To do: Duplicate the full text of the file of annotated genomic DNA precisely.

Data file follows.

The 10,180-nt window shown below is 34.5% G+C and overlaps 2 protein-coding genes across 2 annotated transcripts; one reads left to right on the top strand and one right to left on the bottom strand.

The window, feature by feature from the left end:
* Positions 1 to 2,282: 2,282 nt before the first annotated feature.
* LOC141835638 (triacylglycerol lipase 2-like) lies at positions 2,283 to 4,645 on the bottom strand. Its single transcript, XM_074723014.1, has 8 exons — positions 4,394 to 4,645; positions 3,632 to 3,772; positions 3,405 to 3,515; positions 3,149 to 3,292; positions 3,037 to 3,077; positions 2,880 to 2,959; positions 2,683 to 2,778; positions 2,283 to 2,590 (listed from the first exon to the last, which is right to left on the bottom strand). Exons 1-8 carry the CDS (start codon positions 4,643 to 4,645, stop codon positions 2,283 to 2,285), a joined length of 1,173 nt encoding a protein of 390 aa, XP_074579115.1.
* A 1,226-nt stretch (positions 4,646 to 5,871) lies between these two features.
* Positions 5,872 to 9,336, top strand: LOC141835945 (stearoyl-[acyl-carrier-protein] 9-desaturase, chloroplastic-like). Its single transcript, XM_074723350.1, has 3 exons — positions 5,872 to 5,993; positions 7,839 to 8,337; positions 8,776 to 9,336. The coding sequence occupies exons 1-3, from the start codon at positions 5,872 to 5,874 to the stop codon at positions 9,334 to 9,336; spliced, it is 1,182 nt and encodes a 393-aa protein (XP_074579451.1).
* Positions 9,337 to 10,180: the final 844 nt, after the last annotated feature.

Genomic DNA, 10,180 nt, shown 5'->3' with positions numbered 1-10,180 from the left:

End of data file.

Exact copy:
The 10,180-nt window shown below is 34.5% G+C and overlaps 2 protein-coding genes across 2 annotated transcripts; one reads left to right on the top strand and one right to left on the bottom strand.

The window, feature by feature from the left end:
* Positions 1 to 2,282: 2,282 nt before the first annotated feature.
* LOC141835638 (triacylglycerol lipase 2-like) lies at positions 2,283 to 4,645 on the bottom strand. Its single transcript, XM_074723014.1, has 8 exons — positions 4,394 to 4,645; positions 3,632 to 3,772; positions 3,405 to 3,515; positions 3,149 to 3,292; positions 3,037 to 3,077; positions 2,880 to 2,959; positions 2,683 to 2,778; positions 2,283 to 2,590 (listed from the first exon to the last, which is right to left on the bottom strand). Exons 1-8 carry the CDS (start codon positions 4,643 to 4,645, stop codon positions 2,283 to 2,285), a joined length of 1,173 nt encoding a protein of 390 aa, XP_074579115.1.
* A 1,226-nt stretch (positions 4,646 to 5,871) lies between these two features.
* Positions 5,872 to 9,336, top strand: LOC141835945 (stearoyl-[acyl-carrier-protein] 9-desaturase, chloroplastic-like). Its single transcript, XM_074723350.1, has 3 exons — positions 5,872 to 5,993; positions 7,839 to 8,337; positions 8,776 to 9,336. The coding sequence occupies exons 1-3, from the start codon at positions 5,872 to 5,874 to the stop codon at positions 9,334 to 9,336; spliced, it is 1,182 nt and encodes a 393-aa protein (XP_074579451.1).
* Positions 9,337 to 10,180: the final 844 nt, after the last annotated feature.

Genomic DNA, 10,180 nt, shown 5'->3' with positions numbered 1-10,180 from the left: